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Posted 13 July 2017
by Simon Catterall

Court of Appeal clarifies presumption in favour of sustainable development

Paragraph 14 of the National Planning Policy Framework (NPPF) states that a presumption in favour of sustainable development is at the heart of the NPPF and should be seen as a golden thread running through decision-taking. 

The NPPF says this means (1) approving development proposals that accord with the development plan and (2) where the development plan is absent, silent or relevant policies are out‑of‑date, granting permission unless:

  • any adverse impacts of doing so would significantly and demonstrably outweigh the benefits…; or
  • specific policies in the Framework indicate development should be restricted.

In this case the Inspector on a planning appeal had granted planning permission for development on the basis of this presumption and because he considered that it represented sustainable development – despite the fact that the planning authority could demonstrate a 5 year land supply and development plan policies limited residential development in this location.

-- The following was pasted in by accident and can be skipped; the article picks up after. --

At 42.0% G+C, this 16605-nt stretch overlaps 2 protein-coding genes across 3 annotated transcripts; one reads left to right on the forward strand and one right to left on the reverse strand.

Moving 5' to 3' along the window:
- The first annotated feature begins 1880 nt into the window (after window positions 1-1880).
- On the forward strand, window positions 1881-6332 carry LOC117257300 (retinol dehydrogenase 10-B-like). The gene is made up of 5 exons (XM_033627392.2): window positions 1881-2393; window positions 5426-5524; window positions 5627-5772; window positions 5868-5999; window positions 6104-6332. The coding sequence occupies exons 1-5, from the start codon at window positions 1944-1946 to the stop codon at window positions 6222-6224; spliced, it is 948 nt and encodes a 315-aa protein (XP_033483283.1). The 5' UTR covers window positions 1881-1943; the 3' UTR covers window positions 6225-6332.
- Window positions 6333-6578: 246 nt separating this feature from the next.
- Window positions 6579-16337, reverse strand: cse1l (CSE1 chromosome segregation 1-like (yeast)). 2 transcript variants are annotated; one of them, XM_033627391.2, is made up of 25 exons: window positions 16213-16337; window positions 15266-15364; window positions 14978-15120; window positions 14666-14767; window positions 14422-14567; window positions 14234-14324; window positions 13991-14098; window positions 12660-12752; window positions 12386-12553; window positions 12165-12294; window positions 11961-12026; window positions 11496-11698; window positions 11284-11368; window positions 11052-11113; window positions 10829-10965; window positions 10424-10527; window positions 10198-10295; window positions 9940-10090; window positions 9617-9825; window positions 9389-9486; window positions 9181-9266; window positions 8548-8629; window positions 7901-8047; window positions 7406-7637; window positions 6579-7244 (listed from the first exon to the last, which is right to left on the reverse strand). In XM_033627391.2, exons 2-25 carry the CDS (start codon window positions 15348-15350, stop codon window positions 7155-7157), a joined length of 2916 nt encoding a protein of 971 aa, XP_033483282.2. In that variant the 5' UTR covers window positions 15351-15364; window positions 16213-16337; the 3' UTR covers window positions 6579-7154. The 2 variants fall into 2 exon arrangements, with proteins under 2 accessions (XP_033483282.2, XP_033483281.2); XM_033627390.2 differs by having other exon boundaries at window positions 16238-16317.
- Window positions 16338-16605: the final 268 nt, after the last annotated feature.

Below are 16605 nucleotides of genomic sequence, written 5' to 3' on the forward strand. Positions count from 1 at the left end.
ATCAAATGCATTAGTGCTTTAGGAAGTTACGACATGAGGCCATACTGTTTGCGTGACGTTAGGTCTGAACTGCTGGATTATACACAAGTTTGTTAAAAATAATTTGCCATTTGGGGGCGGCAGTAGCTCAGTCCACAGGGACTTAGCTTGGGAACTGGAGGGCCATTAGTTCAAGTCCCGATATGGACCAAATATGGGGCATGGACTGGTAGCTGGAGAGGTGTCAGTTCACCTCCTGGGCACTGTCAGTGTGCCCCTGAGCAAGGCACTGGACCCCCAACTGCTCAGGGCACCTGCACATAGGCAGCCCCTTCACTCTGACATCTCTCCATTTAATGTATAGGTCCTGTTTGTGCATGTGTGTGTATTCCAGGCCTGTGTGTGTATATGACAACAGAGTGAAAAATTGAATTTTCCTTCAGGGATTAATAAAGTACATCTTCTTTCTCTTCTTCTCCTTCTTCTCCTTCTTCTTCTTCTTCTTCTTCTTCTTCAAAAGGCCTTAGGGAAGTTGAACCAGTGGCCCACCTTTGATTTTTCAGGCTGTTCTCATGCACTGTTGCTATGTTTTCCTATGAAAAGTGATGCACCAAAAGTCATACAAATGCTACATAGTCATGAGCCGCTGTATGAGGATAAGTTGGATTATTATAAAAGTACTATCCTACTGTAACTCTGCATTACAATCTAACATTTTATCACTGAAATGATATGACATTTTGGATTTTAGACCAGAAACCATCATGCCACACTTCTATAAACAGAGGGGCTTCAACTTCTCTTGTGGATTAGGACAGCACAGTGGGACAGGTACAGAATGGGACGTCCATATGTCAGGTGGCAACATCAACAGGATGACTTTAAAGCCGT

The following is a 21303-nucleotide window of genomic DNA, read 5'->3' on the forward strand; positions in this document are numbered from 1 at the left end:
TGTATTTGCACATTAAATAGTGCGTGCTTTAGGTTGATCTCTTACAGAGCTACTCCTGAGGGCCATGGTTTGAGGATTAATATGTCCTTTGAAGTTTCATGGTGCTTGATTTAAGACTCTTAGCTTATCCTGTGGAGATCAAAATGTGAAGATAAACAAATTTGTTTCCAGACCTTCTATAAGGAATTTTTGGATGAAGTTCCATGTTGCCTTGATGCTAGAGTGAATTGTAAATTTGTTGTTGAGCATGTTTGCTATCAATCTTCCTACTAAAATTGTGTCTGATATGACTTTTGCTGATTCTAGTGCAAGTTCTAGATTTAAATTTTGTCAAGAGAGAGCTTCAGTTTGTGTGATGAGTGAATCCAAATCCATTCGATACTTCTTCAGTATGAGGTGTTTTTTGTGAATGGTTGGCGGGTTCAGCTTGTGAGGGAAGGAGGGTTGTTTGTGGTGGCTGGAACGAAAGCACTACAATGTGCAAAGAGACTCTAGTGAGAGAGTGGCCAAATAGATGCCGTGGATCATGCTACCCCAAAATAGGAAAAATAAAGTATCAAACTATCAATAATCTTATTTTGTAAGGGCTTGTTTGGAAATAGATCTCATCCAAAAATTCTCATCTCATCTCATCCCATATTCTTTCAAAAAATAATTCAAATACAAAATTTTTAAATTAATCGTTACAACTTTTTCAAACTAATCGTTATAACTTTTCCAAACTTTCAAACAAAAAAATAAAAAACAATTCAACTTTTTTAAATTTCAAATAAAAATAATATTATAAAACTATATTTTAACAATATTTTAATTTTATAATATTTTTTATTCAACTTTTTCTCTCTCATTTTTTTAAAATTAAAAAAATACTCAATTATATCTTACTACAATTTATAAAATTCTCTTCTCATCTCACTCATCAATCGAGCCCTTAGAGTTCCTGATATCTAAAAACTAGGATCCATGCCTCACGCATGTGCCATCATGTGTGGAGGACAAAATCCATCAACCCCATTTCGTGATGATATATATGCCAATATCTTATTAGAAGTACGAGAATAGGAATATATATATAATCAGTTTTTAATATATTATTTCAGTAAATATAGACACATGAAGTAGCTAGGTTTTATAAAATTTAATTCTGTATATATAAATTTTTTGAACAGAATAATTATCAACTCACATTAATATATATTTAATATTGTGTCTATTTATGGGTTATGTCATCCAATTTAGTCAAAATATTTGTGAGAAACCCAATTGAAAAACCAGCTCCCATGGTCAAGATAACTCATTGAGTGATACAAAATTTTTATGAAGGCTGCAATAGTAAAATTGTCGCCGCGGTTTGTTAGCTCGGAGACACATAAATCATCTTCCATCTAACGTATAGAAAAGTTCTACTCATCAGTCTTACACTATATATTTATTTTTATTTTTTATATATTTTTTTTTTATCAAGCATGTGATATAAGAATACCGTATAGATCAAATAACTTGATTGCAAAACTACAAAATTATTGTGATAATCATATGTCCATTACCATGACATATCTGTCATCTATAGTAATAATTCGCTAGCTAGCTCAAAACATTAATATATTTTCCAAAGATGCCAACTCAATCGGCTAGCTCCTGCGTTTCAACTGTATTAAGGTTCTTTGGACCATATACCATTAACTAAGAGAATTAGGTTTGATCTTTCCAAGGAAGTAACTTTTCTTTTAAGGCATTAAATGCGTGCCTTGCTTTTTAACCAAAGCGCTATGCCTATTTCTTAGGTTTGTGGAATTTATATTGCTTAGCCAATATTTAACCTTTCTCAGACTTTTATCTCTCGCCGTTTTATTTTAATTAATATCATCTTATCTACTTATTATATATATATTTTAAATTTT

The authority appealed against the decision.  Both the High Court and now the Court of Appeal have confirmed that the presumption in favour of sustainable development only applies where there is no local plan in force, or there is some deficiency in it.  Once the “presumption in favour of sustainable development” in paragraph 14 of the NPPF is discounted the presumption has no further part to play in the decision.

It is not a general presumption and decisions must still be taken in accordance with the development plan unless material considerations indicate otherwise.  No doubt the decision will be welcomed by planning authorities as re-asserting the primacy of the development plan.  Interestingly in this case the Secretary of State agreed that the Inspector’s decision was wrong and it was the developer who took the case to the Court of Appeal.


See: Barwood Strategic Land II LLP v East Staffordshire Borough Council & Anor [2017] EWCA Civ 893

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About the author

Simon Catterall


Solicitor for the planning team